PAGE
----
If you are an employer, or an employee, I would love to hear your thoughts.  Do you care if someone is invested in your professional performance and development?  Do you want feedback?  Do you want someone to take the time to share with you their thoughts on your performance and work with you on continuous improvement?

Reader Interactions


  1. Jeremy Pope says

    I want a lot of feedback as an employee. I don’t want to perform a task poorly and not hear about it until my annual evaluation. I want to know as soon as possible. I havealways tried to give my employees that respect. I want that kind of respect in return.

    • S_Miley says

      Hey Jeremy, I agree. I can’t imagine spending so much time on my work and not receiving any feedback. I think it is the minimum necessary if we believe people are our most important asset!

  2. David Rupert says

    Sue…the worse ones I get are the ‘surprises.’ When my review is used to tell me things about my work that I didnt know. All year long should be a performance review, and not just at mid year or end of year. Those should just be the f’ormal times with plenty of informal feedback every day

  3. Bradley J. Moore says

    Blech. Well, someone somewhere thought it was a good idea to take the short cut. Could be a sign of the corporate culture, or just the sense of scarcity and fear that is pervading the organization.

    I agree that a performance review requires some level of investment in the employee. But it also should be an ongoing thing, so there are no surprises along the way. In this case, which is really tough, I think the employees would need even more reassurance and support. Don’t be surprised if some of these sales people are brushing up their resumes right now.

    • S_Miley says

      I agree with you both, David and Brad, we need to give feedback regularly as work occurs. It is again the way I would want to be treated. This to me was sort of the icing on the cake. I hear alot from managers that they don’t have time and the evaluations get pushed off. This is the first time I have heard a very large company articulate “not to waste the time’ delivering face to face. It seems we get further and further away from considering the people element. Thanks for your comments. And yes, a few resumes are being brushed off!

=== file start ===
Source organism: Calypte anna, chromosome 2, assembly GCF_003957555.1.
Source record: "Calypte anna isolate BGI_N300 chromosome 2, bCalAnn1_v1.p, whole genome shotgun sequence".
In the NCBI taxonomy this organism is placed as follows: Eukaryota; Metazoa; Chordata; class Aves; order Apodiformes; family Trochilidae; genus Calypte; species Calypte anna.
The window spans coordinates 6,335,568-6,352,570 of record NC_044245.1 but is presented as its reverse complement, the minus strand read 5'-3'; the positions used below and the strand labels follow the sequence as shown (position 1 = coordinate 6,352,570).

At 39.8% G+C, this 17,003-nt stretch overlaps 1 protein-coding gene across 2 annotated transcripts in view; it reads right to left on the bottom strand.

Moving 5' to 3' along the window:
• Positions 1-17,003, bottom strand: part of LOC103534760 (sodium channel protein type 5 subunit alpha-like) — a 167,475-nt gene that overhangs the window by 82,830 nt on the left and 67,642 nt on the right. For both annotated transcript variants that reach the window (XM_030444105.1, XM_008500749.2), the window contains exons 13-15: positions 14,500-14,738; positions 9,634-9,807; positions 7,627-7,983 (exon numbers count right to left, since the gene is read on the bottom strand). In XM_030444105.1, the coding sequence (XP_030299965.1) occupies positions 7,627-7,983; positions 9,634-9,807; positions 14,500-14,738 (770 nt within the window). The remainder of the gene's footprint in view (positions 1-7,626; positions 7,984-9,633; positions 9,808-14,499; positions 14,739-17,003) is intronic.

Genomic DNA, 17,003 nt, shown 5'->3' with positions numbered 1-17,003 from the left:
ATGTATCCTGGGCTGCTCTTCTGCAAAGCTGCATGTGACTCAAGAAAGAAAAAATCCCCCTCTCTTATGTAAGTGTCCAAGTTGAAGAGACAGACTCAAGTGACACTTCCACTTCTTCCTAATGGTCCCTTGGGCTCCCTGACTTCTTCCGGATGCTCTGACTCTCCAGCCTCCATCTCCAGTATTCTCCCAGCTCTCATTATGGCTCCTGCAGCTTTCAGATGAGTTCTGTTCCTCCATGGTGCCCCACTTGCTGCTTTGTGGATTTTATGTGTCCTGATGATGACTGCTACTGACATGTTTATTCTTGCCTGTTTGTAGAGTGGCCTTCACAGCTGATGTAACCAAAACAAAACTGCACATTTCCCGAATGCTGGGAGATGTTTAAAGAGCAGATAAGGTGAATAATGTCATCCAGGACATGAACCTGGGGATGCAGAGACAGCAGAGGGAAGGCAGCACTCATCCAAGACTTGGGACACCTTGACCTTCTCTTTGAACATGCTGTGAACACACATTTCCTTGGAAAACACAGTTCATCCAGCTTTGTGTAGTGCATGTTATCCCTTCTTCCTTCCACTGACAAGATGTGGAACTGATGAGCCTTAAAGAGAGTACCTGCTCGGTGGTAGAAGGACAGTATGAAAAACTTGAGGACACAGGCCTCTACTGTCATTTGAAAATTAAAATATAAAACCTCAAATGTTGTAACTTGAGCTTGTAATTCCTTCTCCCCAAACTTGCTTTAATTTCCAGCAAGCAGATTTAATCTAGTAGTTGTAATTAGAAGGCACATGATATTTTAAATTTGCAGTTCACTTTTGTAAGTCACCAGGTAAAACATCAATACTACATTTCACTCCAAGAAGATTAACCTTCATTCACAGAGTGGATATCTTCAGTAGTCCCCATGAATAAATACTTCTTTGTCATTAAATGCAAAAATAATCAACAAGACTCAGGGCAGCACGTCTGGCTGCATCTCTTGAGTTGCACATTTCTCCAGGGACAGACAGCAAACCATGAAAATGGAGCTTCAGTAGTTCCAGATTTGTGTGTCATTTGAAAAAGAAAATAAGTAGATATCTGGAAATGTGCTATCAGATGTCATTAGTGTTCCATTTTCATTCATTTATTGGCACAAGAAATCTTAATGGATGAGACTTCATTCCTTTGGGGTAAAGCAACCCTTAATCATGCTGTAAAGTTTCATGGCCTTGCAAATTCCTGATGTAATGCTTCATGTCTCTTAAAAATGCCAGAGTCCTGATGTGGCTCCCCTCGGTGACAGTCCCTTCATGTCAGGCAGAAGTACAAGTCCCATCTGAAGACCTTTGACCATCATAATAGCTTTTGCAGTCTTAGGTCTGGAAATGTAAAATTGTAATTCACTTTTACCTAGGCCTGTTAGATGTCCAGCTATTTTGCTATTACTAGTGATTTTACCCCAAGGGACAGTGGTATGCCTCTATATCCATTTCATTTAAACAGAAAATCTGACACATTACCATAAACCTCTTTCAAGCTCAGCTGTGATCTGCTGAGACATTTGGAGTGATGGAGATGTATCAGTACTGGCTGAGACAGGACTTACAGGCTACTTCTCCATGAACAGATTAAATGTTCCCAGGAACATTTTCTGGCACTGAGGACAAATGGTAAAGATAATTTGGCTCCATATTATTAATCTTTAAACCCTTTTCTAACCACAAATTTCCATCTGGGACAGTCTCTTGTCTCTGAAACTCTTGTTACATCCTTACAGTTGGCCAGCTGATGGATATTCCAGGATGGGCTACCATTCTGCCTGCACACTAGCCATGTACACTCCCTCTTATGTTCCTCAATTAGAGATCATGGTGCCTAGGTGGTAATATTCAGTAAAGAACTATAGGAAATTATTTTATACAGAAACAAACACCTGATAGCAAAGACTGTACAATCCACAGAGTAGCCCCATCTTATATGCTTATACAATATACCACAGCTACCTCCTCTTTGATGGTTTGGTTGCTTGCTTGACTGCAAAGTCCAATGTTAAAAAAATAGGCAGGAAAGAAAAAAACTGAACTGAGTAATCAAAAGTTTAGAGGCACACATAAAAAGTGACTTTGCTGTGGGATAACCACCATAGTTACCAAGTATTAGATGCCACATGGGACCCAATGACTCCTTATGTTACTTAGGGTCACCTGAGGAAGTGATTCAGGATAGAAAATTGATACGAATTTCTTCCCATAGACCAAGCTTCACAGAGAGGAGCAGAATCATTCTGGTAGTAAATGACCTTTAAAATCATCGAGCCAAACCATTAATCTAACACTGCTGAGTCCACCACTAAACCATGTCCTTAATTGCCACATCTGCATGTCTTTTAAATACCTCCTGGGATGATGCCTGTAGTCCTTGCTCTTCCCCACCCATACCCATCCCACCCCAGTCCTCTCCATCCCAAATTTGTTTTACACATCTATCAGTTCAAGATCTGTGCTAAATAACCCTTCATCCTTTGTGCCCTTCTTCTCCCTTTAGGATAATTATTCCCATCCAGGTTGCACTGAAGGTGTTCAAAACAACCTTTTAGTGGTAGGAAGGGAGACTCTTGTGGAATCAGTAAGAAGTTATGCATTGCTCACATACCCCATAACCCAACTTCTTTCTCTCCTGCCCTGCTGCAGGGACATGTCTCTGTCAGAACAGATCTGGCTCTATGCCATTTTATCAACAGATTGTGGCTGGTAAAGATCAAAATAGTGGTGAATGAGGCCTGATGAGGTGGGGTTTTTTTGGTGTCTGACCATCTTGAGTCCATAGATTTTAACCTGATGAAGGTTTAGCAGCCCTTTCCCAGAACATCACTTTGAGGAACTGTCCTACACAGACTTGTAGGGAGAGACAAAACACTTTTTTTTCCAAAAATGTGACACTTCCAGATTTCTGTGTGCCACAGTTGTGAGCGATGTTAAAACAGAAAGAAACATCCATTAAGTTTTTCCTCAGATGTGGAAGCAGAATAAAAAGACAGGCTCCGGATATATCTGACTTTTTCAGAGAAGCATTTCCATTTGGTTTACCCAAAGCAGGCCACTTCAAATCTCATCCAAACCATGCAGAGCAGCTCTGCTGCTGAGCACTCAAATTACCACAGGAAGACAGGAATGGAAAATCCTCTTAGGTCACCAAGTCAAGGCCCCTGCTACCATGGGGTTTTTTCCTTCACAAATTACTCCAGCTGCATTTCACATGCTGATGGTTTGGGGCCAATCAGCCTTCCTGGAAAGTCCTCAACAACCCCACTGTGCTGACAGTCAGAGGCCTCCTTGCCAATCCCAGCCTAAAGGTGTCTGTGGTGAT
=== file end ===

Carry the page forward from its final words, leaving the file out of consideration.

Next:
4. Paul Steinbrueck says

    Hi Sue, just found your blog, coming here from thehighcalling.org. I agree wholeheartedly. As CEO, I want our staff to have clear expectations, and I want each person to be on the same page with their supervisor as to how well they’re meeting those expectations. We put quite a bit of time into annual performance reviews and definitely do things differently. I blogged about it here:

    10 Ways to Make Employee Performance Reviews Awesome – http://ow.ly/5sMwI

    • S_Miley says

      Wow Paul, Love your post on Performance reviews…will definitely bookmark as a reference. I really like the idea of a log. We humans can have short memories. the employee log will help us to be more specific in our feedback. I think people appreciate specific feedback so much more than generalities! Thanks for sharing.

  5. Danny McCall says

    I concur with your points. I have strived for may years to develop and offer a practical solution to this widespread workplace problem. Most present conventions are, in many ways, harmful to both people and their organizations. For those who are interested in the result of my research across decades of effort, I encourage you to explore what we’ve developed organizations of any size or industry, and for people of any profession, I encourage you to review our approach at: http://www.rppaq.com . Alternatively, if you are interested in this topic, you might consider a related book: “Work’s A We Thing” which can be found at Amazon.com . Thanks for discussing the greater perspective of performance and workplace communications. There is a way to have better work in better lives. These good work and good life by no means need to be mutually exclusive. Danny

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Sue Miley

Sue Miley MBA, MA, LPC helps small business owners build successful businesses on a foundation of Christian values. After 20 years in business, and 10 years as a Christian counselor, Sue uses a combination of faith, business and psychology to help clients in business and in life.